1991: The Center for Disease Control created the National Breast and Cervical Cancer Early Detection Program, which, thankfully, helped more than 28,000 women detect their cervical cancers or precancerous lesions when there was still a chance for successful treatment.

1999: This is when the first-ever Surgeon General’s report on mental health was released. In this report, a stark difference in depression rates in genders was highlighted, thus beginning the journey to give women the specific care they needed to lessen their risk for depression, anxiety, PTSD, and eating disorders.

2006: The FDA approved the first HPV vaccine, closely followed by that second vaccine in 2009. Thankfully so, because in 2013, CDC researchers reported that the rate of U.S. girls ages 14 to 19 contracting high-risk HPV fell by 56% since the release of the vaccination.

General Improvements of Women’s Health

Aside from these improvements, here are some general enhancements for the health and lives of women:

  • In 1984, a woman's life expectancy was 78. Today, women in America live to 81 on average, and the number continues to rise.
  • Today, fewer American women are dying from breast cancer, with a reported drop of 1.9% deaths in the past 10 years.
  • In 2012, 16% of adult women reported being smokers, is an improvement from 28% of adult women who said they were smokers in 1985.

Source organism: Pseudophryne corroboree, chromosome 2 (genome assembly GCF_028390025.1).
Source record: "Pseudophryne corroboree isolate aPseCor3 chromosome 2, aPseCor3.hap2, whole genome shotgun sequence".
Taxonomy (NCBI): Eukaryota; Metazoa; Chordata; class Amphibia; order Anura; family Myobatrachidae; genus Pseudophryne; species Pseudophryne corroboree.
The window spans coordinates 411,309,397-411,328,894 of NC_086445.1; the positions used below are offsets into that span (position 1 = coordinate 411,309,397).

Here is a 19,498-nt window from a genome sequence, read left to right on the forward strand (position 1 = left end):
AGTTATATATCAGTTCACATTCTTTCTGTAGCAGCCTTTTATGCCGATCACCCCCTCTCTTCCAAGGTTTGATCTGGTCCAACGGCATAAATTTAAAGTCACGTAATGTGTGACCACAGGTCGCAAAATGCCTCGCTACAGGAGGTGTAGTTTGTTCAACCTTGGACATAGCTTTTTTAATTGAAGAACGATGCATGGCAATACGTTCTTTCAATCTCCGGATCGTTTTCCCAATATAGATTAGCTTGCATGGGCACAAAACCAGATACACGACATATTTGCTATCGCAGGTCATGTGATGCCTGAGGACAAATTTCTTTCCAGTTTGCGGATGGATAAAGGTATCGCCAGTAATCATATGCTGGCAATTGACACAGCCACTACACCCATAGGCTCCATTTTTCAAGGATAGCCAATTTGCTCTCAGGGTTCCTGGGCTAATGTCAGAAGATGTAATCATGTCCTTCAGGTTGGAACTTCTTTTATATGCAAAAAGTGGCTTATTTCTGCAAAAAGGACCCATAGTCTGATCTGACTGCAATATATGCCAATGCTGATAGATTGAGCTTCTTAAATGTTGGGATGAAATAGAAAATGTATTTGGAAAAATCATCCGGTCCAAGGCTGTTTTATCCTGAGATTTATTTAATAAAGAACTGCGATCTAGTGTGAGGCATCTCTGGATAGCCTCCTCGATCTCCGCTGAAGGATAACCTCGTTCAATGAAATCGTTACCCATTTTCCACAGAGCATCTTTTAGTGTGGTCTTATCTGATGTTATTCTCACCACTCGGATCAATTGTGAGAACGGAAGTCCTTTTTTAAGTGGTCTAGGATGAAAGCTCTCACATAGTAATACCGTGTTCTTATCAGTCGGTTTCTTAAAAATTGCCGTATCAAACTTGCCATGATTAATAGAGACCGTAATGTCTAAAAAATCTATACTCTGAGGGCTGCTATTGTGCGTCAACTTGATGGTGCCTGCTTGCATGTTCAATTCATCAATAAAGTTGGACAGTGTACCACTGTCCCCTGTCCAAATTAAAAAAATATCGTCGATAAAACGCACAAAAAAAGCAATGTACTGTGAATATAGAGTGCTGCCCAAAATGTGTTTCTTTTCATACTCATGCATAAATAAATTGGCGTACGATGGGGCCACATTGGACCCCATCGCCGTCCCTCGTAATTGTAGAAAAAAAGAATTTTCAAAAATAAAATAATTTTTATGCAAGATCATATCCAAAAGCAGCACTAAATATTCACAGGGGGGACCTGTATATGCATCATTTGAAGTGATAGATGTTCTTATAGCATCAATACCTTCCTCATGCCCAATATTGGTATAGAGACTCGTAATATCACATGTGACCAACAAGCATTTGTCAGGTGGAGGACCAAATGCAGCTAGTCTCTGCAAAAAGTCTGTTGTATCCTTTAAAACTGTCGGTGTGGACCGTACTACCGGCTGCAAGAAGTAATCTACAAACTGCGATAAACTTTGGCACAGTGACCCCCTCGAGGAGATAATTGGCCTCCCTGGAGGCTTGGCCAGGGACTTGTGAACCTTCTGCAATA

• Comparing recent years to 1991, the rates of teen pregnancy have dropped by an impressive half. But the rate continued to drop, with the lowest all-time record being reported in 2013. 
  • HIV infections among black women have decreased since 2008, which is certainly worth celebrating when you consider that HIV/AIDS affects more African-American and Latina women than anyone else.
  • Heart disease is the leading cause of death for American women. The good news is that between 2003 and 2004, the number of women who died from heart disease shifted from 1 in 3 women to 1 in 4 women. What may seem like small improvements are huge steps in the right direction.
  • Right after heart disease is lung cancer, which is the leading cancer cause of death in women. However, over the past few years, lung cancer death rates in women have declined.

Current Ways to Improve

Unfortunately, there are still many healthcare-related areas that are underperforming for women. It’s good to highlight these issues not only to educate women but also to help spur conversations that will lead to improvements.